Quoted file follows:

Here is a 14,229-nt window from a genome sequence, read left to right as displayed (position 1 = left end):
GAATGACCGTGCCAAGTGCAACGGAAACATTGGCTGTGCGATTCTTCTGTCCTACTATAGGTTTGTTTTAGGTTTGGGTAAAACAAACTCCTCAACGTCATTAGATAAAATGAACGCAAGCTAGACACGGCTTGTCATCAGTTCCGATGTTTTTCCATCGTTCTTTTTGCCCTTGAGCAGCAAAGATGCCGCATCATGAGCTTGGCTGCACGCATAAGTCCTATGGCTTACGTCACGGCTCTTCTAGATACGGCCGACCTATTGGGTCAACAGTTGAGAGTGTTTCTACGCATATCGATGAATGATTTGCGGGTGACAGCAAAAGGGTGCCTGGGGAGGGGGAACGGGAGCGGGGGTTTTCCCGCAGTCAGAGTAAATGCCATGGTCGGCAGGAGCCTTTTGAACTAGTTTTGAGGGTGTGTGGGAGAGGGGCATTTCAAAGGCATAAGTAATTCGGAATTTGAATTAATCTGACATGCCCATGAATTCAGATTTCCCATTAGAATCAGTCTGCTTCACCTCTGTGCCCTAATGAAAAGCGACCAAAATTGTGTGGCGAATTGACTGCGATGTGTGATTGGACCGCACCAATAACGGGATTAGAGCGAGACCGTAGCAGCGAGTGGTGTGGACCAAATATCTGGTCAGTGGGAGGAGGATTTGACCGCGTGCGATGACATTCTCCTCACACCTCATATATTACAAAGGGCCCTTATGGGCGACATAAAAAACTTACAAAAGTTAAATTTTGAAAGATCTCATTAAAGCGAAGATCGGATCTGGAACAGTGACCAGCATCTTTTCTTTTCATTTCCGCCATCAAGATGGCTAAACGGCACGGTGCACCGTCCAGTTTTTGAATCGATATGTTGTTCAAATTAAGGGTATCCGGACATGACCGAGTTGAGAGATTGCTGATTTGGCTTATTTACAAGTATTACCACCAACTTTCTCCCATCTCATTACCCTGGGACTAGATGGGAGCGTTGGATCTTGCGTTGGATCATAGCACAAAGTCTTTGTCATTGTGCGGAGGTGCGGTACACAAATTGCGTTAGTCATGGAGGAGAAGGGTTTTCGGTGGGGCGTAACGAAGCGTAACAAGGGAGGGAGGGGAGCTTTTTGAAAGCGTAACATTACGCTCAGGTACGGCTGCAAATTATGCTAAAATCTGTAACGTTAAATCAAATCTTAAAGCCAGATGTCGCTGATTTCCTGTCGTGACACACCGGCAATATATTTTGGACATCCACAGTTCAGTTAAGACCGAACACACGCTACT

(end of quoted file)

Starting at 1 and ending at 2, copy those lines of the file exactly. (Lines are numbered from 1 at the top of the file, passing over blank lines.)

Here is a 14,229-nt window from a genome sequence, read left to right as displayed (position 1 = left end):
GAATGACCGTGCCAAGTGCAACGGAAACATTGGCTGTGCGATTCTTCTGTCCTACTATAGGTTTGTTTTAGGTTTGGGTAAAACAAACTCCTCAACGTCATTAGATAAAATGAACGCAAGCTAGACACGGCTTGTCATCAGTTCCGATGTTTTTCCATCGTTCTTTTTGCCCTTGAGCAGCAAAGATGCCGCATCATGAGCTTGGCTGCACGCATAAGTCCTATGGCTTACGTCACGGCTCTTCTAGATACGGCCGACCTATTGGGTCAACAGTTGAGAGTGTTTCTACGCATATCGATGAATGATTTGCGGGTGACAGCAAAAGGGTGCCTGGGGAGGGGGAACGGGAGCGGGGGTTTTCCCGCAGTCAGAGTAAATGCCATGGTCGGCAGGAGCCTTTTGAACTAGTTTTGAGGGTGTGTGGGAGAGGGGCATTTCAAAGGCATAAGTAATTCGGAATTTGAATTAATCTGACATGCCCATGAATTCAGATTTCCCATTAGAATCAGTCTGCTTCACCTCTGTGCCCTAATGAAAAGCGACCAAAATTGTGTGGCGAATTGACTGCGATGTGTGATTGGACCGCACCAATAACGGGATTAGAGCGAGACCGTAGCAGCGAGTGGTGTGGACCAAATATCTGGTCAGTGGGAGGAGGATTTGACCGCGTGCGATGACATTCTCCTCACACCTCATATATTACAAAGGGCCCTTATGGGCGACATAAAAAACTTACAAAAGTTAAATTTTGAAAGATCTCATTAAAGCGAAGATCGGATCTGGAACAGTGACCAGCATCTTTTCTTTTCATTTCCGCCATCAAGATGGCTAAACGGCACGGTGCACCGTCCAGTTTTTGAATCGATATGTTGTTCAAATTAAGGGTATCCGGACATGACCGAGTTGAGAGATTGCTGATTTGGCTTATTTACAAGTATTACCACCAACTTTCTCCCATCTCATTACCCTGGGACTAGATGGGAGCGTTGGATCTTGCGTTGGATCATAGCACAAAGTCTTTGTCATTGTGCGGAGGTGCGGTACACAAATTGCGTTAGTCATGGAGGAGAAGGGTTTTCGGTGGGGCGTAACGAAGCGTAACAAGGGAGGGAGGGGAGCTTTTTGAAAGCGTAACATTACGCTCAGGTACGGCTGCAAATTATGCTAAAATCTGTAACGTTAAATCAAATCTTAAAGCCAGATGTCGCTGATTTCCTGTCGTGACACACCGGCAATATATTTTGGACATCCACAGTTCAGTTAAGACCGAACACACGCTACT